A Food Safety Primer
Opinion surveys indicate that most Americans are either ignorant, confused or careless when it comes to dealing with the dangers posed by the modern food supply.
During this time of year, when many people entertain at home and cook large holiday meals, the risks are especially great. For some, holiday food preparation is a once-a-year task. A recent report of the Institute of Food Technologists states that most cases of food-borne illness happen because of mistakes in the home.
“The average person is unaware of the extent of the contamination,” reads a recent report by an expert panel of the institute, a Chicago-based society of food scientists employed in government, academia and industry.
“Changes in demographics, consumer lifestyles and food preferences have resulted in changes in food formulation, manufacture and distribution,” the report continues. “Coupled with the ability of microorganisms to evolve rapidly and adapt to their environment, these changes present new microbiological challenges to everyone.”
The U.S. Department of Agriculture estimates that as many as 81 million cases of food-borne illnesses occur each year; other sources place the cost to victims, producers and the economy at $8.4 billion annually. However, the federal government is unsure of its current data. Earlier this year, it launched an unprecedented research project involving a joint task force of the USDA, the Food and Drug Administration and the Centers for Disease Control and Prevention to collect reliable statistics on food-borne illness in five states in order to improve national estimates of the disease.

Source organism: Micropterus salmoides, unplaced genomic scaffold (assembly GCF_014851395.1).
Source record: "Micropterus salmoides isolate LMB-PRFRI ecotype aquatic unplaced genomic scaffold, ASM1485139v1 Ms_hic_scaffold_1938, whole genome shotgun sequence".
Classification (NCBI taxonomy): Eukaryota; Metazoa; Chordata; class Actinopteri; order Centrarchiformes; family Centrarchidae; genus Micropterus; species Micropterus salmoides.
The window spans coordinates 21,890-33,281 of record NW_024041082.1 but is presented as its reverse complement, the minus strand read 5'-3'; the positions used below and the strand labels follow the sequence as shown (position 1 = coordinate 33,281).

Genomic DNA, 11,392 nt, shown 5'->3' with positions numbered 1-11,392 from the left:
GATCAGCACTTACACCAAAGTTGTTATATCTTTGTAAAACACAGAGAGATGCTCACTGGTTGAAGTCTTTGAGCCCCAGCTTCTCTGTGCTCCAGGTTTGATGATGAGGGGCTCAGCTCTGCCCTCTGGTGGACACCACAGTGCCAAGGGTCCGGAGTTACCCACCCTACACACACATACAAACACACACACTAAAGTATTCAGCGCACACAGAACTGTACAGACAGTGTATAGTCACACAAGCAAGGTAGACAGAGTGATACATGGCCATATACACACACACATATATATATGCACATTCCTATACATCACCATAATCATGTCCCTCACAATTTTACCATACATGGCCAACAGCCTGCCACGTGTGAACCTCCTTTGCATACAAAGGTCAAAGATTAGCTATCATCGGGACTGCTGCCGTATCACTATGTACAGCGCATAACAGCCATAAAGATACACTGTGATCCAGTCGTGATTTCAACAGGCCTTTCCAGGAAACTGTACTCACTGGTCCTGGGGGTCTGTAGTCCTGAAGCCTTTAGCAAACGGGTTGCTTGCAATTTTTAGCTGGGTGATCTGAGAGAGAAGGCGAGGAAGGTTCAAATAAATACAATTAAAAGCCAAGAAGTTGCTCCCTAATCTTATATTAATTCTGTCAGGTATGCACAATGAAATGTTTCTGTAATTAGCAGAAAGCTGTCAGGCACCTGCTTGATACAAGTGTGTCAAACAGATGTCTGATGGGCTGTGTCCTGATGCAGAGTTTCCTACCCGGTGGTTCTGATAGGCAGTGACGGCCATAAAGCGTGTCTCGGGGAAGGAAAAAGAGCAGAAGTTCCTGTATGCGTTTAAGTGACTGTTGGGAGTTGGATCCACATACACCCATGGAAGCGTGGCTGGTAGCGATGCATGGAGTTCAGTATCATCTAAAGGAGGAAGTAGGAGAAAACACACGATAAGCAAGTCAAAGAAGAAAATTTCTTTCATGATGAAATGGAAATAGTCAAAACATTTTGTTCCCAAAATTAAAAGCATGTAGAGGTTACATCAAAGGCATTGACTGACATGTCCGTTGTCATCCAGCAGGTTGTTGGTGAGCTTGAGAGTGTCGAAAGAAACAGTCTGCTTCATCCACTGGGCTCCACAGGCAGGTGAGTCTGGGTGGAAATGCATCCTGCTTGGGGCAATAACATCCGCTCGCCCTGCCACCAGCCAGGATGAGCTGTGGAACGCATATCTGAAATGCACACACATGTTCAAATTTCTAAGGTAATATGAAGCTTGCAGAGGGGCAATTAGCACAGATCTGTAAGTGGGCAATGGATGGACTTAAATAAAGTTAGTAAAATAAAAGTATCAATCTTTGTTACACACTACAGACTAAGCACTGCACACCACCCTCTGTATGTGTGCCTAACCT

The threats are numerous. A list of common food-borne bacteria includes Clostridium botulinum, Campylobacter jejuni, Vibrio cholera, Escherichia coli, Listeria, Salmonella, Shigella, Staphylococcus and Yersinia enterocolitica.
Viruses that can be transmitted through food include Hepatitis A, Norwalk virus and rotavirus. Parasites and protozoa also found in food cause such illnesses as amebic dysentery, Cryptosporidiosis, trichinosis, tapeworms and Giardiasis.